1. Liz, this is a heart-wrenchingling honest post that is such an eye opener for you and so many other mothers. While I have my own issues (many many many) I don't have these particular ones.....anymore. When my son was born I spent the better part of his first 1 1/2 comparing myself to other mothers and their children. Then, I had an a-ha moment and realized I'm not them and my child is not theirs. Everyone is their own person and will act and react differently.

    Hopefully this experience will be an a-ha moment for you and you can kick that mommy guilt to the curb. You obviously love your boys, it shines in your writing. You are doing the best you can and giving them love. That's all a "good mother" needs.

    Chin up, and eff those other mothers and teachers.

  2. Giving kids the tools to make good decisions doesn't mean that's what they will choose to do, that's for sure. I worry about this, too. And I have zero answers, but lots of sympathy!

  3. Also, this fabulous blogger is doing a hilarious series on "before I was a mom". Maybe some laughter will help you to feel better?

  4. It will be okay...There are days (or weeks) like the one you just described. YOU ARE A GOOD MOTHER. You are doing everything right. And Ben will get it. He already has made incredible strides, Liz. You should be proud of that.

    Don't think: if this, then that...too much wasted energy, too much setting yourself (and your kid) up for failure. Go with it. Be consistent. Be loving. Be forgiving. Hang in there. You are not in it alone, sister. ((you))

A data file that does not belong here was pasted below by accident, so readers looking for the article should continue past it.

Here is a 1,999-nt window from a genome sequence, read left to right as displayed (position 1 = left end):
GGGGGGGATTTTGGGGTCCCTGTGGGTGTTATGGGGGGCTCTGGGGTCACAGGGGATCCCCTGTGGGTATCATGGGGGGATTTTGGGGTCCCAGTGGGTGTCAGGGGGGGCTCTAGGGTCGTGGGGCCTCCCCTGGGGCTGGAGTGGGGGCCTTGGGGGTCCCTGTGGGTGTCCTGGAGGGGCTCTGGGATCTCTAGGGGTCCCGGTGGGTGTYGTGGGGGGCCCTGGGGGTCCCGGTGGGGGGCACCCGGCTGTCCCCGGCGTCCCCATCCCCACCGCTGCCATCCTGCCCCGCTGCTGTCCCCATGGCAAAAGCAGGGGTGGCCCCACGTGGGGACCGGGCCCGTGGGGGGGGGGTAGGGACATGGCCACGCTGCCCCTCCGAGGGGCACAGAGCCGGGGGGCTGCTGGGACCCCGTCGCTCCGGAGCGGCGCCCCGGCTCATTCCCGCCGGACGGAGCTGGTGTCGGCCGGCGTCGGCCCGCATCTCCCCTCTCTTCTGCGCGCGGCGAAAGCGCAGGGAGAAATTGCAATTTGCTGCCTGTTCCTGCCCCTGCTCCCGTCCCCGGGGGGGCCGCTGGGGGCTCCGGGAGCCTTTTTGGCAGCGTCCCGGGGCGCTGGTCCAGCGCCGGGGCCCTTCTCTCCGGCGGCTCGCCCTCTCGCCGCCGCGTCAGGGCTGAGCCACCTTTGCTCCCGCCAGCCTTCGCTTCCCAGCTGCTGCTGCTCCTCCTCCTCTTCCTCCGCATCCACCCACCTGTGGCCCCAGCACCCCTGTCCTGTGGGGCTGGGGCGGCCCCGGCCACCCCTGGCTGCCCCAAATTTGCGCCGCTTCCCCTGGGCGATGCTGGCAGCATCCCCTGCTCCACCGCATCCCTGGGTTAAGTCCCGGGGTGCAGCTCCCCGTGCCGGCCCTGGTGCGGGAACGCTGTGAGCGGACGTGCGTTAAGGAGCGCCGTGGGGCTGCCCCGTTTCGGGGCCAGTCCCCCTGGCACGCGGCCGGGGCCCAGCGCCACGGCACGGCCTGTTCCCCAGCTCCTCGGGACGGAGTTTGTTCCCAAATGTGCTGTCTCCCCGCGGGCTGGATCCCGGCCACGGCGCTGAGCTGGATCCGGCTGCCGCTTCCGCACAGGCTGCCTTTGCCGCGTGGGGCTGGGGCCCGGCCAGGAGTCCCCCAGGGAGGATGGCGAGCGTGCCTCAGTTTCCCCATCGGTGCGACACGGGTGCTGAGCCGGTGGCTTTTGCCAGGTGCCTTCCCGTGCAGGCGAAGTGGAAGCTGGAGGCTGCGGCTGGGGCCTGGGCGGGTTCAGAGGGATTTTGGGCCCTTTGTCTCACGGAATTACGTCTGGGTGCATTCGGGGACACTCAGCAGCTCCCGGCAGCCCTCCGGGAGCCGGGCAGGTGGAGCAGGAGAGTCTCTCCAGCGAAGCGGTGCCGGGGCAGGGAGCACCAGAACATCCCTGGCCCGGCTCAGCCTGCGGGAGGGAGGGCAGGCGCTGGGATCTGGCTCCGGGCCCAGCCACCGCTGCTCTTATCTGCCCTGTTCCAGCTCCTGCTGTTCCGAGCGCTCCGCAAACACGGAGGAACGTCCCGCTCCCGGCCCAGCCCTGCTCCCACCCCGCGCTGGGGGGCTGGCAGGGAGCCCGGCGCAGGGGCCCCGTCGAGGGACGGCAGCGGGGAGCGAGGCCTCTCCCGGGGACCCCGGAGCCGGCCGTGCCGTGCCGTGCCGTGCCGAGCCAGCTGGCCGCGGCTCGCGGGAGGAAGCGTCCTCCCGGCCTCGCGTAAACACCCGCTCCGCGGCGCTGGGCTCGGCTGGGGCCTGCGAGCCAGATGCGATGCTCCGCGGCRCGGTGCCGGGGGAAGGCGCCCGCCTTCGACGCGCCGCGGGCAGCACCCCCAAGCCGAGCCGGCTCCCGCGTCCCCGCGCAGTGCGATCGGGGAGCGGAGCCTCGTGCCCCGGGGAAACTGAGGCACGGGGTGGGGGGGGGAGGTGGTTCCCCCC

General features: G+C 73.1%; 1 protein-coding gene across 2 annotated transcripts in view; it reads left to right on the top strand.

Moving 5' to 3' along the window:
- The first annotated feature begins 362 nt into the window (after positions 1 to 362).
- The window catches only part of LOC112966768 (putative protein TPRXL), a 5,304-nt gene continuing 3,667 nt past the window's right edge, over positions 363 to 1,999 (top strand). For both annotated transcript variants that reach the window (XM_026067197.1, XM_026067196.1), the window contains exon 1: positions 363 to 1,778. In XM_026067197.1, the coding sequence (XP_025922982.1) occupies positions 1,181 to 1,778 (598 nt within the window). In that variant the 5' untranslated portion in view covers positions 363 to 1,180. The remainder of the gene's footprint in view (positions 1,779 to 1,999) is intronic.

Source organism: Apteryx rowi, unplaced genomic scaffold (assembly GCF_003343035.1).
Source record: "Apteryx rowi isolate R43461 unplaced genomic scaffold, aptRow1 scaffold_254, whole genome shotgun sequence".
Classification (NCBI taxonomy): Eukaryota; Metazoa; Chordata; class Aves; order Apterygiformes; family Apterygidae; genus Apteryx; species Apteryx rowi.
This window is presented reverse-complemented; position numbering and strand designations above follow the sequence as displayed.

5. How could you know I needed this?
    Yesterday was one of those days for me as well.. I too was one of those woman who thought that if you taught a child x then y. What a load of crap that equation is.
    This year has been a real challenge for me, finding myself often embarrassed by my child. Why doesn't anyone mention these things at the baby shower?

  6. Oh Liz! They are just being little boys. I promise. Continue to teach them "if this, then that" and they will learn it....eventually. Don't be embarrassed (or let anyone embarrass you); they are just little guys.

  7. Oh honey....these are just days - albeit challenging ones.....there will be good ones too.

    Strange that I should read this today.